Thursday morning, many Slack users with ties to Iran discovered their accounts had been abruptly deactivated. The bans affected users living as far as Finland, Canada and the United States, many with few remaining ties to Iran in either citizenship or physical presence.
“In order to comply with export control and economic sanctions laws…Slack prohibits unauthorized use of its products and services in certain sanctioned countries,” the notice from Slack read. “We’ve identified your team/account as originating from one of these countries and are closing the account effective immediately.” Users received no warning, and had no time to create archives or otherwise back up data.
It was an abrupt reminder of the broad reach of US tech sanctions, and a sign of how haphazard companies are when enforcing them.
So @SlackHQ decided to send me this email. No way to appeal this decision. No way to prove that I'm not living in Iran and not working with Iranians on slack. Nope. Just hello we're banning your account. pic.twitter.com/giqYQcMJYz— Amir Omidi (@aaomidi) December 20, 2018
In a statement to The Verge, Slack said it complies with all US regulations on embargoed countries, and as a result, prohibits Slack use in Cuba, Iran, North Korea, Syria and “the Crimea region of Ukraine.”
According to a company representative, today’s deactivations were the result of an update to Slack’s geolocation system. “We updated our system for applying geolocation information, which relies on IP addresses, and that led to the deactivations for accounts tied to embargoed countries,” the representative said. “We only utilize IP addresses to take these actions. We do not possess information about nationality or the ethnicity of our users. If users think we’ve made a mistake in blocking their access, please reach out to email@example.com and we’ll review as soon as possible.”
Many Iranian ex-pats see the company’s interpretation of sanctions as overly broad, going far beyond the actual restrictions put in place by the US government. “They are either incompetent at OFAC interpretation or racist,” said Oxford researcher Mahsa Alimardani, who specializes in communication tools in Iran.
In a public statement on Friday, Slack apologized for any disruption caused by the update, saying it had restored access to the blocked accounts and was altering its sanctions compliance system. “We would also like to notify our users that as we continue to update our systems over the next several weeks, we will soon begin blocking access to our service from IP addresses associated with an embargoed country,” the company said. “Users who travel to a sanctioned country may not be able to access Slack while they remain in that country. However, we will not deactivate their account and they will be able to access Slack when they return to countries or regions for which no blocking is required.”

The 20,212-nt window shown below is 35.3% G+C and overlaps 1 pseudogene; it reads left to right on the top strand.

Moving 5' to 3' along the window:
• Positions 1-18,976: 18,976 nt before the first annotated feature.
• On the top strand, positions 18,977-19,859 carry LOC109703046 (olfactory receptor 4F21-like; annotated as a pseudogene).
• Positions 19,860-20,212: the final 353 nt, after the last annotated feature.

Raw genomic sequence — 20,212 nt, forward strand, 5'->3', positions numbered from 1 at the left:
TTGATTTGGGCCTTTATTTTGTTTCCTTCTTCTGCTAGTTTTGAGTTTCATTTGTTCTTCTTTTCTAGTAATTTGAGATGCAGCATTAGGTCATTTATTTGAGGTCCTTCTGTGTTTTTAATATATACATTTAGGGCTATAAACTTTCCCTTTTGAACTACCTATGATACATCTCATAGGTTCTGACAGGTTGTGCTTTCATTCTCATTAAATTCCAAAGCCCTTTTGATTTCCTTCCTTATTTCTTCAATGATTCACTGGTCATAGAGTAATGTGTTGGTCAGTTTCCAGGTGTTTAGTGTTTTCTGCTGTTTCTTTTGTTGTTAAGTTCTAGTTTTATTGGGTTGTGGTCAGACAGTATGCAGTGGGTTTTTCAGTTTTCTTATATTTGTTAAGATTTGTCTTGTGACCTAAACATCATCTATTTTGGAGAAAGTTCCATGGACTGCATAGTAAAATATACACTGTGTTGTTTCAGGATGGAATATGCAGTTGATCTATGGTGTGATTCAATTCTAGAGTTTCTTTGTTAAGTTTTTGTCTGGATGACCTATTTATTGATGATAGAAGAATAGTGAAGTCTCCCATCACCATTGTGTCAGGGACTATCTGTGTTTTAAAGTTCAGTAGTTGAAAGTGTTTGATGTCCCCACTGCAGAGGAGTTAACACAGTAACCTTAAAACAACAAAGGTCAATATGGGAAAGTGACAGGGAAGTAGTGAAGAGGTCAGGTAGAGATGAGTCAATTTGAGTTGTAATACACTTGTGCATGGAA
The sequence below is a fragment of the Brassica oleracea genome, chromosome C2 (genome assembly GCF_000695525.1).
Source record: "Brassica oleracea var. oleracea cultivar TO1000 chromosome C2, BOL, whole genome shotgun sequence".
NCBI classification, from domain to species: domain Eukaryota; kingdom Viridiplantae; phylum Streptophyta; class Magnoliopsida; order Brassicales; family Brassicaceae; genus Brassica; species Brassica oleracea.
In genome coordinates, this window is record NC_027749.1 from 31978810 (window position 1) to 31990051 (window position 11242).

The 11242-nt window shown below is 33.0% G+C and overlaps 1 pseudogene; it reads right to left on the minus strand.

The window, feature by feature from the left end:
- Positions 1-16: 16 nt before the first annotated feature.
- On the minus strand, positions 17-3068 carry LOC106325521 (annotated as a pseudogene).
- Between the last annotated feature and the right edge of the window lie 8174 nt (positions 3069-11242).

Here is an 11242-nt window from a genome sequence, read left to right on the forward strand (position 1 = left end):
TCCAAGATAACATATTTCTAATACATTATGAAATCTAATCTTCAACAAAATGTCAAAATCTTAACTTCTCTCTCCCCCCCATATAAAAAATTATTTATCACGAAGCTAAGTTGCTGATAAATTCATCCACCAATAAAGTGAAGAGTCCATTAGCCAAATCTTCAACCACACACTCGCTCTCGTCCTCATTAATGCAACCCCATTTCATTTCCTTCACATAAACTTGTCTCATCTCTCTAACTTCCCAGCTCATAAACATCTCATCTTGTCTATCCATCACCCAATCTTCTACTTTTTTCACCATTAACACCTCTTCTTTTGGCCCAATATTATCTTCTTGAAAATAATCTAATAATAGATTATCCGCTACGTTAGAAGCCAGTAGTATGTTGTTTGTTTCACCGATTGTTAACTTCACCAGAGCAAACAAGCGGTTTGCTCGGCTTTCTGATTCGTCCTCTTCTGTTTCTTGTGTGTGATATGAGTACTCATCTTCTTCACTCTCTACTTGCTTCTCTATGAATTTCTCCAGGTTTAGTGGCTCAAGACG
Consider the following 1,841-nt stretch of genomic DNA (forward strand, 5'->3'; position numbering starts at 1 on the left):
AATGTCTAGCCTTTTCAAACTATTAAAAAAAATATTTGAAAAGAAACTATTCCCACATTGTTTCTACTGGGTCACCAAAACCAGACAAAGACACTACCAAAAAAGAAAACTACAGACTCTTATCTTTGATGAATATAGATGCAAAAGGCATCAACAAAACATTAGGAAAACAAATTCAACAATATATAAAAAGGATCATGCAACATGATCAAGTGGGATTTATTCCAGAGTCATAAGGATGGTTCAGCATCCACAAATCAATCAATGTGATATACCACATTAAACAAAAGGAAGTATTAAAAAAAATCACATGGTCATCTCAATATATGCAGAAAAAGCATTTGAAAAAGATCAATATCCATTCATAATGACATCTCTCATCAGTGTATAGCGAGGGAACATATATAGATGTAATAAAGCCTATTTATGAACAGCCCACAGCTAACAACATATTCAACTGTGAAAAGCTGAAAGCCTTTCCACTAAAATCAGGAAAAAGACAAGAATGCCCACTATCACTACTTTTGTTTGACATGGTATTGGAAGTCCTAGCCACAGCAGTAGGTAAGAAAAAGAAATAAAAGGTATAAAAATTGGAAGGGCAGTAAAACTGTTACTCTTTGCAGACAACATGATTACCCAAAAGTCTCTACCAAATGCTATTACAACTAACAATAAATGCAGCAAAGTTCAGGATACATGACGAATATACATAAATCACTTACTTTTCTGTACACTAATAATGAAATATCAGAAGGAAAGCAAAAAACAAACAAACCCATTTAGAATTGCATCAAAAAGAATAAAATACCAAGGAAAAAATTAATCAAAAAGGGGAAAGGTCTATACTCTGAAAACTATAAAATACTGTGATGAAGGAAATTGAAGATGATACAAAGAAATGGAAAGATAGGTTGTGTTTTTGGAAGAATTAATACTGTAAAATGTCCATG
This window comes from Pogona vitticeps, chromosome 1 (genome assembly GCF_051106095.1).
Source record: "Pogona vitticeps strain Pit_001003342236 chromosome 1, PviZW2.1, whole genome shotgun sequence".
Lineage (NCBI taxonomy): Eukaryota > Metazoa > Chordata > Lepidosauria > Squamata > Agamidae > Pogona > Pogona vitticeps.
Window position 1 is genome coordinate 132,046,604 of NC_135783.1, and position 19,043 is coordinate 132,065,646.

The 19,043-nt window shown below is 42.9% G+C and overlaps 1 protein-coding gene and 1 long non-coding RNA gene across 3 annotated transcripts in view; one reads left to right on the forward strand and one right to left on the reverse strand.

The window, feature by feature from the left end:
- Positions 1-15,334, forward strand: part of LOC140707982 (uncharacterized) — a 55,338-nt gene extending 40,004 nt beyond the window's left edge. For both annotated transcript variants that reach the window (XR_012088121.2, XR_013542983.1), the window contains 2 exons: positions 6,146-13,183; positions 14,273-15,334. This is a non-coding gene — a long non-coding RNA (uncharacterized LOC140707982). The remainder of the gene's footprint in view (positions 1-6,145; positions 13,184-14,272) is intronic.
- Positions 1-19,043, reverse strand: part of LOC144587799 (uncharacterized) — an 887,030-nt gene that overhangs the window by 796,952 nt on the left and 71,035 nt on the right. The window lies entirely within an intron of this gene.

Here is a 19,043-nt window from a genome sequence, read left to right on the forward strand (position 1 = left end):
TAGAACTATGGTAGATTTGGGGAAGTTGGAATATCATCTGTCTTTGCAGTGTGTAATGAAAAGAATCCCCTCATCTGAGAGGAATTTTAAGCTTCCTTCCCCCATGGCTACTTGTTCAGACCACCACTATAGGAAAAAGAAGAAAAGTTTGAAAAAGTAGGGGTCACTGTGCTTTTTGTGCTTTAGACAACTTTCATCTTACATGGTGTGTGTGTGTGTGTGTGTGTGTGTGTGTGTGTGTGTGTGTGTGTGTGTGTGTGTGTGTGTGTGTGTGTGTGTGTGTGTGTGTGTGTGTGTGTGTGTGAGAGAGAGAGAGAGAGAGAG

Most technology exports to Iran are illegal under US treasury rules, particularly when those exports involve financial transactions. But since 2014, US sanctions have included a general license for personal communications tools, described in the license as “fee-based services incident to the exchange of personal communications over the Intemet, such as instant messaging, chat and email, social networking, sharing of photos and movies, web browsing, and blogging.” That clause is generally understood to include services like Slack.
“Detecting an Iranian IP address on a paid account (which is presumed to be for business) login as a violation of sanctions is a wrong interpretation of these regulations,” Alimardani says. “At best it’s over-regulation to prevent any sort of misunderstanding or possible future hassle with OFAC.”
However, the mechanics of sanctions enforcement make it simpler for companies to ban first and ask questions later. The cost of violating US sanctions can be enormous, while the cost of deactivating a defensible account is relatively small. In many cases, companies prefer to avoid the details of sanctions licensing for fear of making an expensive mistake. Google places similarly broad restrictions on the Google Cloud and App Engine, although the Google Play Store and iOS App Store are available under the personal communications license.
Notably, Slack has encountered few corresponding problems from the government in Iran. Unlike many US-based web services, Slack is not blocked by Iran’s internal web filters, and easily loads from IP addresses within the country.
The Trump administration has grown more aggressive about enforcing sanctions abroad in recent months, most notably against Huawei, which is based in China and does not consider itself subject to US sanctions. Earlier this month, Huawei CFO Meng Wanzhou was arrested in Canada on suspicion of violating US sanctions on Iran, triggering an ongoing international incident.
Update 12/20 2:59 PM ET: Updated with further statement from Slack.
Update 12/21 7:24PM ET: Updated with public apology from Slack.